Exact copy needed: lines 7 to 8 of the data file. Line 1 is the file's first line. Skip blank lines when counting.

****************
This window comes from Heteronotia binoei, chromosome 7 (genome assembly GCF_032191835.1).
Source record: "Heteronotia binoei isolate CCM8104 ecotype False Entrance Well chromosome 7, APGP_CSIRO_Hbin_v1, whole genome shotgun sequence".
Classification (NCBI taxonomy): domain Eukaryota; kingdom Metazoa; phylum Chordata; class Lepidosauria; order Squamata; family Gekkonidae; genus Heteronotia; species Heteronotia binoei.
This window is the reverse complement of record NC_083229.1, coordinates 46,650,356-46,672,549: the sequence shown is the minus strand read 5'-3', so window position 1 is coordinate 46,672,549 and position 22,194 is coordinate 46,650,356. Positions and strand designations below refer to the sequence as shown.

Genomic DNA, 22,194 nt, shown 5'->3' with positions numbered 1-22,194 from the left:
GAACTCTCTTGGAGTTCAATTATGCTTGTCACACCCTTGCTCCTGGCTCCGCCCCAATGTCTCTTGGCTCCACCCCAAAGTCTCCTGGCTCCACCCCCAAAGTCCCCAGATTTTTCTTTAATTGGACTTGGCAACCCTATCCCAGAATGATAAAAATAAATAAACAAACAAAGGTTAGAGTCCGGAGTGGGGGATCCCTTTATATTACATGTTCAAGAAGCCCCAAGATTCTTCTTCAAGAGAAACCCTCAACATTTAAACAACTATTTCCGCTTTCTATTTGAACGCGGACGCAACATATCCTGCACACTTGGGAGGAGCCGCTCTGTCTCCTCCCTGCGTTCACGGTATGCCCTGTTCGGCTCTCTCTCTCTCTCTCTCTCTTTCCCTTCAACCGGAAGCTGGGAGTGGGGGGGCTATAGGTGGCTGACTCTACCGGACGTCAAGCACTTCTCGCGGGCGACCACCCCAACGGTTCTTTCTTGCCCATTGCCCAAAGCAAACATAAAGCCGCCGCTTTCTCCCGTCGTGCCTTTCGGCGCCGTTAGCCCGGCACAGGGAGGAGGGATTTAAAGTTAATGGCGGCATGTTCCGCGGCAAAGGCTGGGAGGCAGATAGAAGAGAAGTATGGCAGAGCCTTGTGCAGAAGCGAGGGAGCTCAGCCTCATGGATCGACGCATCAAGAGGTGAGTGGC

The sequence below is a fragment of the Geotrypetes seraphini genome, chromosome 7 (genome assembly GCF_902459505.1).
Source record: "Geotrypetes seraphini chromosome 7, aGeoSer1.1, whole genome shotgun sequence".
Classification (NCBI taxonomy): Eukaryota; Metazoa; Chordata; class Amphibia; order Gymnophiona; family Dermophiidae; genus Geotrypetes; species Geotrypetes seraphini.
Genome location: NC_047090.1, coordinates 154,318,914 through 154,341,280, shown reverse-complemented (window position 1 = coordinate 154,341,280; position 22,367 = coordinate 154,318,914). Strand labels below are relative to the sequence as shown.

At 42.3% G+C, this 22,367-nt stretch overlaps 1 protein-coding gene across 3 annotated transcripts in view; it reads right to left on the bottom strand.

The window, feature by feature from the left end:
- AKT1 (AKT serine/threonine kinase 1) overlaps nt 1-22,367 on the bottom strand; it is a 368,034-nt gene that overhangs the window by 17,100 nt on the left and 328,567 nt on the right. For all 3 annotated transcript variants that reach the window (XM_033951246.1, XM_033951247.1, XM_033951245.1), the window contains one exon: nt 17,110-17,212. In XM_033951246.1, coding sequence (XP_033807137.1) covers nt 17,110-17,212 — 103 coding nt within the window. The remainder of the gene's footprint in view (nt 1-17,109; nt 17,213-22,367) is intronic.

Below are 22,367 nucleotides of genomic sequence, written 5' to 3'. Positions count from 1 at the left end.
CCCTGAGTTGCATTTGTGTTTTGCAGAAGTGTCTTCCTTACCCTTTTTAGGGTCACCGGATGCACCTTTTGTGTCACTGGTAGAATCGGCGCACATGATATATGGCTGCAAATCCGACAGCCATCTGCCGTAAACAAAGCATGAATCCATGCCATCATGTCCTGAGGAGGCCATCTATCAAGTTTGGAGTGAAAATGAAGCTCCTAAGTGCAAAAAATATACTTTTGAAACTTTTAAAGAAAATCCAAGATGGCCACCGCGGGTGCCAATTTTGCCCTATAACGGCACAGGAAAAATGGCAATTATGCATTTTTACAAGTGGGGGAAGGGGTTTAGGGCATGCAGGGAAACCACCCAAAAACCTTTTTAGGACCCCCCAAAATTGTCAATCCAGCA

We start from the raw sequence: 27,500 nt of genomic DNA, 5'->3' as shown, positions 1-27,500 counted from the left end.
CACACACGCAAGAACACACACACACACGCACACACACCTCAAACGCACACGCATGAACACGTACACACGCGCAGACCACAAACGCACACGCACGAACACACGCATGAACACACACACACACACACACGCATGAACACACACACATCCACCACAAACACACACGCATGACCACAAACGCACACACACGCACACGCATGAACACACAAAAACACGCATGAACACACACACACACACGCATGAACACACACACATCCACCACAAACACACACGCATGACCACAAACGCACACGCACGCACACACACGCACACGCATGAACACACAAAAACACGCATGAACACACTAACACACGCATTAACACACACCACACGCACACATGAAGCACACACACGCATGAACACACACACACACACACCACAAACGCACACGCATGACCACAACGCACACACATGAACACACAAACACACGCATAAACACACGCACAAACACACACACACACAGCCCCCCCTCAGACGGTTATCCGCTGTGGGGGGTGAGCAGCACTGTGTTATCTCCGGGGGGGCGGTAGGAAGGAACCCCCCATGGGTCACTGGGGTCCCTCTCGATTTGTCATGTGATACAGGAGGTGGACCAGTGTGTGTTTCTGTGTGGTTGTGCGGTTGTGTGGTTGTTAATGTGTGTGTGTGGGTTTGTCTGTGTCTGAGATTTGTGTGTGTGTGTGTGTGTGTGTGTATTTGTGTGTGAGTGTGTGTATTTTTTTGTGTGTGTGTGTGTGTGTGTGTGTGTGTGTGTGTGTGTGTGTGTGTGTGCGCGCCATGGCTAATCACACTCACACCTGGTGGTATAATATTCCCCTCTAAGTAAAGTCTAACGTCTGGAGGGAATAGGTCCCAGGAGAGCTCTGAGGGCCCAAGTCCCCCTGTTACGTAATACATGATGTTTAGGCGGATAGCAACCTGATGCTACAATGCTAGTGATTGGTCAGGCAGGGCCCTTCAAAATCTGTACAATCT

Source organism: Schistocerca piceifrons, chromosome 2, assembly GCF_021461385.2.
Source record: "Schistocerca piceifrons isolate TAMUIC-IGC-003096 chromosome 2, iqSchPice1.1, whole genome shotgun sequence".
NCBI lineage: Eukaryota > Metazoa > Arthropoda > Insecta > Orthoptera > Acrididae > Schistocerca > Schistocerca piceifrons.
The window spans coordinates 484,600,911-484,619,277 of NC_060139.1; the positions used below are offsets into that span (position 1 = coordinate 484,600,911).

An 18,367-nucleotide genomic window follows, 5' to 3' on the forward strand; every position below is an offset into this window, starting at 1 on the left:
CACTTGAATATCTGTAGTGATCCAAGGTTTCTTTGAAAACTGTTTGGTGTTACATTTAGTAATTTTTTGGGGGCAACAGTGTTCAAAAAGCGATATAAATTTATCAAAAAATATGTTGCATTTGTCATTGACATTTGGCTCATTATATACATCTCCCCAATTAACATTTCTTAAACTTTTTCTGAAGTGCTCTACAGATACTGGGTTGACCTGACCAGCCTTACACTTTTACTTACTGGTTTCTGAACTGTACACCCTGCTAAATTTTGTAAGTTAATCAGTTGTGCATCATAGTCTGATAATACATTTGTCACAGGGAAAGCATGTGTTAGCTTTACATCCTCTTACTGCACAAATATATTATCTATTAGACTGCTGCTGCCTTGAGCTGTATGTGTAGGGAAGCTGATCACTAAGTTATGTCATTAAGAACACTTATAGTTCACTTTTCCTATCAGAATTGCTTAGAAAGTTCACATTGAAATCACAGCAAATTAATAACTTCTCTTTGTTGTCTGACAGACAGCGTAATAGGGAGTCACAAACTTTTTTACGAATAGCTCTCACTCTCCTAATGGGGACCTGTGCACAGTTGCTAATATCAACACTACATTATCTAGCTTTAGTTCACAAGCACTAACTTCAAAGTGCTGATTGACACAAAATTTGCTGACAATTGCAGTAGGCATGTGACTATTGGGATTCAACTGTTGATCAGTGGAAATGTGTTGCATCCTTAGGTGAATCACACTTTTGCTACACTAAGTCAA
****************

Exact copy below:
The sequence below is a fragment of the Geotrypetes seraphini genome, chromosome 7 (genome assembly GCF_902459505.1).
Source record: "Geotrypetes seraphini chromosome 7, aGeoSer1.1, whole genome shotgun sequence".